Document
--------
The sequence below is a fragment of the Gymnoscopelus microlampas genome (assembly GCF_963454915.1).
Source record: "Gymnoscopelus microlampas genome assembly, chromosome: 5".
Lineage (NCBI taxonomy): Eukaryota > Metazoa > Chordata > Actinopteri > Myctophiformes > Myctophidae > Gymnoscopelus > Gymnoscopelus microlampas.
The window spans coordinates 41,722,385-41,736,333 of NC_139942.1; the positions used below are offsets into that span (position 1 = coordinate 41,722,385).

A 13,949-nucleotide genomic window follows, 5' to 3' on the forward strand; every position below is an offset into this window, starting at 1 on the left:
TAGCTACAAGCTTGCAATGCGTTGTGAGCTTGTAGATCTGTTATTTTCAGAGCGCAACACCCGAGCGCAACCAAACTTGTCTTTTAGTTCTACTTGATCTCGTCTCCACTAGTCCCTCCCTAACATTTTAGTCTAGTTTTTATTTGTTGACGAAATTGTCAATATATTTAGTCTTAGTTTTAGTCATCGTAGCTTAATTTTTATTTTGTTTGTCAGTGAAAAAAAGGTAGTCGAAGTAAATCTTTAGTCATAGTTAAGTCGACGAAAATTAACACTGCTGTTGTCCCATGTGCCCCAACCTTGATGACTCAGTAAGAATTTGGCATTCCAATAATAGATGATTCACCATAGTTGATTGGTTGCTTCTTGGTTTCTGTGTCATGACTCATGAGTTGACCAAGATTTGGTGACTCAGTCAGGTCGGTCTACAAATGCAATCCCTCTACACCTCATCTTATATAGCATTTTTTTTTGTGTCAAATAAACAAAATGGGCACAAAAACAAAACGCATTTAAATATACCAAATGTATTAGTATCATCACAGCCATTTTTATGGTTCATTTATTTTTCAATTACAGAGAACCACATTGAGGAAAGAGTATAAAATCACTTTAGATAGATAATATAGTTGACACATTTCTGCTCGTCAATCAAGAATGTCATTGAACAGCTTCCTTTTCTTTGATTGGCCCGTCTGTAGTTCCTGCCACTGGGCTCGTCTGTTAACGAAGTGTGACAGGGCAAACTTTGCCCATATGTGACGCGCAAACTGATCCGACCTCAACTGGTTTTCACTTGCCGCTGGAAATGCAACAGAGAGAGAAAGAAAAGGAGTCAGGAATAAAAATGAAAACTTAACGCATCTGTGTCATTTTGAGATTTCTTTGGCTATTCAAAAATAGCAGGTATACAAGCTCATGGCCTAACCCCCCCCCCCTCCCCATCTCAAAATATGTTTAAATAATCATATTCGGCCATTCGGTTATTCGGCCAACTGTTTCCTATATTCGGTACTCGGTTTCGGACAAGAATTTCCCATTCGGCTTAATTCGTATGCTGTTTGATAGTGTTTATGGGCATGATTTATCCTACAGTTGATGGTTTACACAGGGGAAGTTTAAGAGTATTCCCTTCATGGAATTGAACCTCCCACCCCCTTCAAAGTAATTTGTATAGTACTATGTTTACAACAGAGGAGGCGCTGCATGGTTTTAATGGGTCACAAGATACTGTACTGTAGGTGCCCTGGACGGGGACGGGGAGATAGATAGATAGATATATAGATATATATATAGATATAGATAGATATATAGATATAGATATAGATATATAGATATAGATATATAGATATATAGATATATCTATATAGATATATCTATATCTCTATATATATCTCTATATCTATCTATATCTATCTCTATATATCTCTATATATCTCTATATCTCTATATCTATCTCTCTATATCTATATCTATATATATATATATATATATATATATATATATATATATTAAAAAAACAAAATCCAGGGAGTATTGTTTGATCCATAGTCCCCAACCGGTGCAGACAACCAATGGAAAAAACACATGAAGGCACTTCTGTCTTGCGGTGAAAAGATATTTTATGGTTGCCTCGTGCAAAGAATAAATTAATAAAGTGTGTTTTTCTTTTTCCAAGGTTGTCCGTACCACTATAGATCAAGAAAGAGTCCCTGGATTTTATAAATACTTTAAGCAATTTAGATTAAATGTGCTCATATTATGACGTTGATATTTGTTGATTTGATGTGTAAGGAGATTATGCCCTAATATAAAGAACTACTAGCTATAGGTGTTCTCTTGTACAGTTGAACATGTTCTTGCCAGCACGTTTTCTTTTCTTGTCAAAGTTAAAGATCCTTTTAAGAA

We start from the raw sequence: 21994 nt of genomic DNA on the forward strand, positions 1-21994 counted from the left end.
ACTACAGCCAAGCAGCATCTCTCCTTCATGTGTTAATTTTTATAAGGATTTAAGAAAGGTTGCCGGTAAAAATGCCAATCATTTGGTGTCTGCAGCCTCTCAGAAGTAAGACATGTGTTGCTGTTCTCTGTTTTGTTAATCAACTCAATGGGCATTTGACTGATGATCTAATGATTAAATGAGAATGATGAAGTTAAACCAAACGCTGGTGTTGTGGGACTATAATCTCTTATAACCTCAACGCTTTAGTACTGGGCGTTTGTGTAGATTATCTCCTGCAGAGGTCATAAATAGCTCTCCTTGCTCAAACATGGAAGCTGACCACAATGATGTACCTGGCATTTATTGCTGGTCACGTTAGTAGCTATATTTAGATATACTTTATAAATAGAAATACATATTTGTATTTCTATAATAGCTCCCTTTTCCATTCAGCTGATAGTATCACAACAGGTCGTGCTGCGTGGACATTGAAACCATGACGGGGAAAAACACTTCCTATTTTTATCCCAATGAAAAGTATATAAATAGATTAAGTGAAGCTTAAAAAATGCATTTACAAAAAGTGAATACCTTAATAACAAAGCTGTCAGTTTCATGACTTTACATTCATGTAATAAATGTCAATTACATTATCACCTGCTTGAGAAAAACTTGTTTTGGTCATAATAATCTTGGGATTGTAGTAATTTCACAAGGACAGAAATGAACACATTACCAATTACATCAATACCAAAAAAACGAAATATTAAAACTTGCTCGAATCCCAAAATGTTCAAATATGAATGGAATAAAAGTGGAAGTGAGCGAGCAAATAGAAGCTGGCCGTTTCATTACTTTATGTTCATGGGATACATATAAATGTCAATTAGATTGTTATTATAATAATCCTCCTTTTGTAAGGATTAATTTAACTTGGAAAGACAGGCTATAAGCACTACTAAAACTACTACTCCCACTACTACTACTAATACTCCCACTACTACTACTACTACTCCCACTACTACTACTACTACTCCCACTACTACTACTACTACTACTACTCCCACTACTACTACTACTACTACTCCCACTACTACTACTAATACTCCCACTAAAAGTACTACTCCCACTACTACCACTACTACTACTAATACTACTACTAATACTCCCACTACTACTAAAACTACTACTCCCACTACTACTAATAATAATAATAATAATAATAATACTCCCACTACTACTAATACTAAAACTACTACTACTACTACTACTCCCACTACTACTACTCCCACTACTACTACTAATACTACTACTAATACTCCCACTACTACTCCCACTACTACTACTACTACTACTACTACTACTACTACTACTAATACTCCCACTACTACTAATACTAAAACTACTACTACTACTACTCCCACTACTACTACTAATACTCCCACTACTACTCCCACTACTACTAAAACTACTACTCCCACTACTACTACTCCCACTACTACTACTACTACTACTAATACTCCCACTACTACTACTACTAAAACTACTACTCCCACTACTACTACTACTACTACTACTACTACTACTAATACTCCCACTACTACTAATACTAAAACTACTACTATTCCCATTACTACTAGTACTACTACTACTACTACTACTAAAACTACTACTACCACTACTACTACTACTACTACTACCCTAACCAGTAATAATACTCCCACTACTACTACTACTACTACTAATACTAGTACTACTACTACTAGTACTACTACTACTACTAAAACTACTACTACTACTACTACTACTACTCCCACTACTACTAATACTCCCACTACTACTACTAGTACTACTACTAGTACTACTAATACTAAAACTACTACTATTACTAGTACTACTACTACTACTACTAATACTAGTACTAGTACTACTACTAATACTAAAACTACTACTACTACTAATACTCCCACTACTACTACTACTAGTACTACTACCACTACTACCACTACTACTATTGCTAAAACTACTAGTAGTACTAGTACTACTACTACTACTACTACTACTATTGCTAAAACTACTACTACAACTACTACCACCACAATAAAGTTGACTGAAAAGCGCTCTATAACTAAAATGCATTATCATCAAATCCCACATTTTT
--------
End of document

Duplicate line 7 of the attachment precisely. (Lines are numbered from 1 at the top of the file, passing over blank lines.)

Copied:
We start from the raw sequence: 21994 nt of genomic DNA on the forward strand, positions 1-21994 counted from the left end.